Fiat 500 Abarth buying guide and checklist
The reborn fast 500 is reliable, holds its value well and is a hoot to drive. Here’s what you need to know
Fiat Abarth 500. To a certain generation prone to misty-eyed, Castrol R-scented nostalgia, the instant mental image is of a tiny car with an exhaust note like an angry bee, scooting around Europe’s racetracks in the 1960s. British Abarth fans would beat a path to Radbourne Racing in Wimbledon, where kits could be bought and cars converted. Happy days.
Today it’s different. What you see on these pages is something else altogether. The reincarnated, xeroxed-up, modern-day 500 recreates and reinterprets the look of the original brilliantly, and of course it has been a huge success. That much was guaranteed as soon as the world saw the Trepiuno concept car that sired the whole 500 idea. ‘Even my mother told me we had to make it,’ said then-Fiat CEO Luca de Meo, ‘so we did.’
The Abarth name, long kept in Fiat’s deep freeze apart from occasional thaws on hot Stradas and warm Stilos, was the obvious tag for a hot ‘new’ 500. There hasn’t been a real Abarth tuning company for many years, but there is nowadays a separate Abarth division within Fiat which handles the styling, the marketing and the engineering.
It’s all sufficiently corporate for Fiat not to have sought commercial relationships with specialists in past Abarths, instead selling today’s Abarth-tuned models through a few chosen Fiat dealers. But, with those scorpion badges and stripes, the intended aura is very clear.
Fiat actually sees Abarth as a separate brand, and the cars bear no Fiat badging. In these days of widespread turbocharging of small-capacity engines, extracting extra power is mainly down to electronic tweaking of boost pressures, with a freer-flowing exhaust to let the extra gases out. So the Abarth 500’s 1.4-litre engine gets 133bhp instead of the standard T-jet unit’s 118, but in the 500’s case there’s a bit more to it than that, because non-Abarths with petrol engines don’t have turbos. The 118bhp T-jet is meant for bigger Fiats.
So the Abarth’s deeper nose with its broad air intake is designed to accommodate the intercooler, and there’s a deeper rear valance in similar style with a pair of fat tailpipes beneath. Inside, the seats are racier-looking with bigger bolsters, there’s a boost gauge in a dash-top pod, and the annoying change-up light within it becomes a rev-limit warning in Sport mode. This mode also sharpens the throttle response, firms the steering and adds 20lb ft of torque to the regular 132lb ft.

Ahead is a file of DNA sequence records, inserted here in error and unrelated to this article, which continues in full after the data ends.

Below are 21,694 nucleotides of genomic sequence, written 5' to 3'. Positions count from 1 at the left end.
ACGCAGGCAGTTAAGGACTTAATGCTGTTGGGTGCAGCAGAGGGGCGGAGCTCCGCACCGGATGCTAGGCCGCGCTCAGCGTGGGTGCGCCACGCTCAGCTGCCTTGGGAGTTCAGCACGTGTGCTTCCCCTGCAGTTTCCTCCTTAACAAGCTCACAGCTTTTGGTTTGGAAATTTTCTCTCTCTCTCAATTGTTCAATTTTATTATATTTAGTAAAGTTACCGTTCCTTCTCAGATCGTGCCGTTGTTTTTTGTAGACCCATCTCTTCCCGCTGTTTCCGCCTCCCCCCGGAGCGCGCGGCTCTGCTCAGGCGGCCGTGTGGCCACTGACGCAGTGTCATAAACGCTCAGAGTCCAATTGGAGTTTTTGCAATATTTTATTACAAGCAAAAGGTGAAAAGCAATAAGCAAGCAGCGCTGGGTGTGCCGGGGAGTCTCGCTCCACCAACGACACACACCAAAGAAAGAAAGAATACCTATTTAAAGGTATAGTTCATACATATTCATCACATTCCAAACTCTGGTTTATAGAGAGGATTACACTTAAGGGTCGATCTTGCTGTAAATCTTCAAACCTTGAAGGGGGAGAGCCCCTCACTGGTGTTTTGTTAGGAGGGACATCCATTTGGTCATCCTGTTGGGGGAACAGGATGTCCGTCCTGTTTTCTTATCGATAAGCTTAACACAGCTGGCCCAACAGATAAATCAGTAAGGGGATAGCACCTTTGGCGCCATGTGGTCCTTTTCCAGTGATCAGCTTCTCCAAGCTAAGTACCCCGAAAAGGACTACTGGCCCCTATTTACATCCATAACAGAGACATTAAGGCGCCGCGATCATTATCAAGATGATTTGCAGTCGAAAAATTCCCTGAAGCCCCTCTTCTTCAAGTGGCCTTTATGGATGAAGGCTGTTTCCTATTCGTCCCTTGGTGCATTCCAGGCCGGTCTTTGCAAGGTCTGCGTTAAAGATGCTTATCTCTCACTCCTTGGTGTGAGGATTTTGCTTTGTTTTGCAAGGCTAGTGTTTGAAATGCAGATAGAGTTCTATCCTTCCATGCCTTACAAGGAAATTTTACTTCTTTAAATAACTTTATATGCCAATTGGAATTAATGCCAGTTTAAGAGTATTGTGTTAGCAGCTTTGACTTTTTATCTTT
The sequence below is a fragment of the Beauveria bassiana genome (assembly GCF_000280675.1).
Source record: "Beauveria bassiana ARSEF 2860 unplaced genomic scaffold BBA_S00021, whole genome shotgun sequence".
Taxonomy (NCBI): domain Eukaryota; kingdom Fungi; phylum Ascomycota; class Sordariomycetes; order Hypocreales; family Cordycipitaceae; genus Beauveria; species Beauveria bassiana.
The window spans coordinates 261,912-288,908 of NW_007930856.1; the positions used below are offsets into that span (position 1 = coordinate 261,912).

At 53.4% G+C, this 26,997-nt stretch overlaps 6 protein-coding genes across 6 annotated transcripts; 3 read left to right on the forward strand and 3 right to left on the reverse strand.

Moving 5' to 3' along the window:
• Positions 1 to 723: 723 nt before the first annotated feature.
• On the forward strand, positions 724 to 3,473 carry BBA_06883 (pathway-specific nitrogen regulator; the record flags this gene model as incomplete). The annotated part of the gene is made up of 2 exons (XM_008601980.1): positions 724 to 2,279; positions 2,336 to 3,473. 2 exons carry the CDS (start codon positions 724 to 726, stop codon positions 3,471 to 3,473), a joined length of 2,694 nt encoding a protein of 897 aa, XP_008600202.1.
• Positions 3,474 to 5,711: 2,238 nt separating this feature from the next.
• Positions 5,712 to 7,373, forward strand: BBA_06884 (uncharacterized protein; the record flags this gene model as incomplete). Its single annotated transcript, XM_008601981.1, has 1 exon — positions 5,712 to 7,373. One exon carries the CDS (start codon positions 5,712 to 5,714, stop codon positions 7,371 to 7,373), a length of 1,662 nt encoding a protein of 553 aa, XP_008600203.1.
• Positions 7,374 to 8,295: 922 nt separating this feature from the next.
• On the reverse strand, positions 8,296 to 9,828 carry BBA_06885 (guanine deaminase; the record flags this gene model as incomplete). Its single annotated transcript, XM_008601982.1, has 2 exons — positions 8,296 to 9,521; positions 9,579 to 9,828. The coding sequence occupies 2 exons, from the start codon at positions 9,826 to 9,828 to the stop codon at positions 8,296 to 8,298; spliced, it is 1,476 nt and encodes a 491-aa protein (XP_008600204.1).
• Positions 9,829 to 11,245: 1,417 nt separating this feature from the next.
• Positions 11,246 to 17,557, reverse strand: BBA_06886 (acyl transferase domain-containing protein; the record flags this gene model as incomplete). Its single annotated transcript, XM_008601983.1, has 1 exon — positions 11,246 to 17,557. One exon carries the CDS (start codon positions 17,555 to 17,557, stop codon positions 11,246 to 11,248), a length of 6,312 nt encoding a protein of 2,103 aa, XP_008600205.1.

Standard wheel size is 16in, with 17in optional. The lowered, recalibrated suspension caused alarm bells to ring in road-testers’ minds when it was announced, because even regular 500s had been pretty poor at coping with UK roads. But we needn’t have worried, because the Abarth turned out to have a much better ride than the regular car as well as tidier, keener handling, despite retaining an oddly ‘digital’ feel to the electric power steering. The cute-looking 500 had morphed into a proper driving machine.
You could attempt to make it more so with the Esseesse version, which involved an Abarth kit (£2500 at the 500’s March 2009 UK launch) fitted to the 500 after registration (up to a year after, in fact). This comprised a chip remap and freer-flowing air filter to give 158bhp and 170lb ft, along with the 17in wheels, cross-drilled brakes and lower, much stiffer suspension. There’s no doubt that an Esseesse goes well, with the claimed 0-62mph time falling from 7.9 to 7.4 seconds, but the ride quality on British back-roads is truly dreadful.
A better, and cheaper, bet is to get a tuning firm to do the power boost and either keep the standard suspension or fit a less unyielding ‘upgrade’. Nuova 500, for example, can uprate the engine to 170bhp for £295. Now that sounds a lot of fun.
What we said at the time
'Let’s not pretend otherwise: the Fiat is no Ford Fiesta ST or Mini John Cooper Works. The addition of 20bhp, stiffer springs and dampers, meatier brakes and a fruitier exhaust over the regular Abarth 595 doesn’t re-write the rules for this hyperactive tot. But that’s hardly surprising. The most extreme ‘hardcore’ version of Fiat’s normally harmless city car hasn’t been honed to deliver the ultimate hot hatch experience.
'Its sweet spot is somewhere around seven- and eight-tenths. Don’t stray too far from there and you’ll find the charm shines through.'
'I bought one'
Alex Gadd - Alex is British but lives in Holland, where he took delivery of his black Abarth 500 on New Year’s Eve 2009. He kept it for 10 months, during which he covered 12,000 miles, including driving it to Rome and back via the Stelvio Pass and the south of France.
‘Last summer I took my Abarth to G-Tech in Stuttgart for a chip upgrade and a titanium exhaust, which gave it 175bhp and 184lb ft. It became a giant-killer, a real cheeky chappie attracting the right sort of attention.
‘The Blue&Me went on the blink and had to be replaced, and the Abarth stripes flaked off. The new ones were fine. Normal Fiat dealers aren’t meant to touch Abarths, though. The standard dealer wouldn’t even go near the Blue&Me even though it’s the same as a normal 500’s.
‘It liked to eat front tyres – mine lasted only 10,000 miles – but the Torque Transfer Control [an electronic, understeer-inhibiting, virtual LSD] worked well. I used Sport mode all the time – why wouldn’t you in an Abarth? – so it averaged only about 25mpg.
‘It was reliable, it had no rattles, it held its value well and was easy to sell. We did an organised rally in Holland, competing against Ferraris and the like, and we won the whole thing…’